The Epsom salts contain two important components to help plants are in optimum condition. These elements are magnesium, which plays a vital role during photosynthesis and is required by the plant to carry out enzymatic functions. In addition, the seeds also need magnesium to germinate. And Sulfur, which helps perform various functions, including amino acid production, root growth, and chlorophyll formation. In addition, the sulfur gives the plants of the cruciferous families (cabbages, broccoli) and liliaceae (garlic, onions) their characteristic flavor.

Use Epsom salts to fertilize onions, cabbages, and broccoli for stronger plants and better-tasting fruits. Use them on tomatoes, peppers, and roses for stronger plants with higher flowering. As a general fertilizer, Epsom salts are excellent and also a very easy to use home remedy. Mix a tablespoon of Epsom salts in 4 liters of water and apply by spraying it on the aerial part, like a foliar fertilizer. Apply once every two weeks. We can also sprinkle a teaspoon of salts directly around the seedlings that we have just transplanted from the seedbed to their final site. Repeat again when the plant takes its first flower and when it produces the first fruit. For plants in pots or containers, mix one teaspoon of Epsom salts in two liters of water and use as irrigation water.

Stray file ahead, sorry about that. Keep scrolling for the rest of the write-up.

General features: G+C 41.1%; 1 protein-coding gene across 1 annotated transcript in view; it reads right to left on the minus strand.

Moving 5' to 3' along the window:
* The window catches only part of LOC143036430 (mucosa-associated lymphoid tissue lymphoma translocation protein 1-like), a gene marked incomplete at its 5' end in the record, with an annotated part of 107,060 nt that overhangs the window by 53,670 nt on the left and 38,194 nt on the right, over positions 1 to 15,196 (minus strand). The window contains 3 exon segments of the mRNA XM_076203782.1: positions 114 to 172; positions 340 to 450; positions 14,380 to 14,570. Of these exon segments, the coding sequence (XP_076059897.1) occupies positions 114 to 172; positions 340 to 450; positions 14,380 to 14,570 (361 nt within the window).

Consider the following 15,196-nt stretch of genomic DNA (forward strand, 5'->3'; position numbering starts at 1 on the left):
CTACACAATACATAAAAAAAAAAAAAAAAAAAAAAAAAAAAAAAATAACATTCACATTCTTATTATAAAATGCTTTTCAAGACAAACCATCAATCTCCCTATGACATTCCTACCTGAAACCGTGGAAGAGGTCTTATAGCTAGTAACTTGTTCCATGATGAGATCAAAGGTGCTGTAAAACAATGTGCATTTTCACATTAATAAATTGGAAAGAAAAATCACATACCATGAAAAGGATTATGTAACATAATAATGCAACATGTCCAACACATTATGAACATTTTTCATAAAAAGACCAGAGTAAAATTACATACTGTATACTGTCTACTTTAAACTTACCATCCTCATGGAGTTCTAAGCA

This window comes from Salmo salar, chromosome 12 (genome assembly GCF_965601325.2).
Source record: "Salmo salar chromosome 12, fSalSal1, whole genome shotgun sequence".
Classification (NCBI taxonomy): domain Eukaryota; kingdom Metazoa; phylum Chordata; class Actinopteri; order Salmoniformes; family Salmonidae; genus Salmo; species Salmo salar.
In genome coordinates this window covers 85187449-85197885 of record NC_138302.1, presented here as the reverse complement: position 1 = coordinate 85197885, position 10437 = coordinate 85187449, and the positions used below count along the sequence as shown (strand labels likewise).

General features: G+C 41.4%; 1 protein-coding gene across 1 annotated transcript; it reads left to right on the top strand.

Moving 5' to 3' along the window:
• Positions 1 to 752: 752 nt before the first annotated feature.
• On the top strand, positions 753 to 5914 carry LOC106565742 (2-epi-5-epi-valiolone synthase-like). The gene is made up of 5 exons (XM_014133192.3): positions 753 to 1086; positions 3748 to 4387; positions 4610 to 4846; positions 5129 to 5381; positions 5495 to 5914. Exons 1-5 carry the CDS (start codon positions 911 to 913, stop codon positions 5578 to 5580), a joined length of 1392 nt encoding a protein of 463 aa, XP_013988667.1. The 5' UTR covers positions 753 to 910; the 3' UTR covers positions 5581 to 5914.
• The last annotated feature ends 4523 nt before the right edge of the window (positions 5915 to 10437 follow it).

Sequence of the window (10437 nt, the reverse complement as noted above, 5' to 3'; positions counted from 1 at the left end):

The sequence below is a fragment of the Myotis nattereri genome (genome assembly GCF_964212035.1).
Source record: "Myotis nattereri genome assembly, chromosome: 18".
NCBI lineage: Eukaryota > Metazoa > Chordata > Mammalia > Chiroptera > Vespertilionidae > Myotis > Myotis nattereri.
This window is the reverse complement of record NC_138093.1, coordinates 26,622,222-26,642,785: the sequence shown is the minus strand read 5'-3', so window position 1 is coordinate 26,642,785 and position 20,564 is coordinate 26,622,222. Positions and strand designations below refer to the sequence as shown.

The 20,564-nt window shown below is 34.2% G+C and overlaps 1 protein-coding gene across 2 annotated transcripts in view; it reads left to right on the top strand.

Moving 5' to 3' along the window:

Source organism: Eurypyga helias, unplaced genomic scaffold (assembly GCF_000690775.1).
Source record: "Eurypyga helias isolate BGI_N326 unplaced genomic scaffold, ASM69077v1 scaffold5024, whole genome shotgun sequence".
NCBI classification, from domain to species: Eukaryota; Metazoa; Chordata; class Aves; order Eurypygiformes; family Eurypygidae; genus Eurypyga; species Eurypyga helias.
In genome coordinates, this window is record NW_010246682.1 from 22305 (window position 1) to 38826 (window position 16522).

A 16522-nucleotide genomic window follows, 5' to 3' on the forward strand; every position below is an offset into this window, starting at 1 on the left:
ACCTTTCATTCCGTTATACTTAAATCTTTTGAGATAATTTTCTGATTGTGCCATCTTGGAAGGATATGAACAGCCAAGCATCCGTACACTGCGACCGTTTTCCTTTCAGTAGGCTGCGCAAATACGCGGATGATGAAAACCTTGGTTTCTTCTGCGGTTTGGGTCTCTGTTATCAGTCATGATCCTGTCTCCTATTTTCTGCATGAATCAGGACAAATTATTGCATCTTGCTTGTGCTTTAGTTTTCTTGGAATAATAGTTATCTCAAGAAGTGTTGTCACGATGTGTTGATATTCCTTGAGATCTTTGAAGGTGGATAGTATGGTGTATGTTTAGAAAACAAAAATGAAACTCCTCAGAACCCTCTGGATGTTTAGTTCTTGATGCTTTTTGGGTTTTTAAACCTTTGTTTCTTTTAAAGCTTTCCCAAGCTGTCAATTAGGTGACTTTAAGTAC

For plants that like acidic soil (acidophilic) such as azaleas, cyclamen, strawberries or blueberries, we can use vinegar as a fertilizer to improve the bioavailability of nutrients. Simply mix 1 teaspoon for every two liters of water and use it as irrigation water every three months.

The compost tea can do it by filling a bucket with 2 kilos of compost done that will add 6 liters of water. Partially cover and move the contents from time to time during the day. After three or four days, strain the mixture. Put the solid part back in the compost pile or apply it directly to the soil in the garden or garden. With the resulting liquid, it must be diluted at the ratio of one part of compost tea to 10 of water. Apply this solution directly on the ground or you can also spray the foliar part of the plant.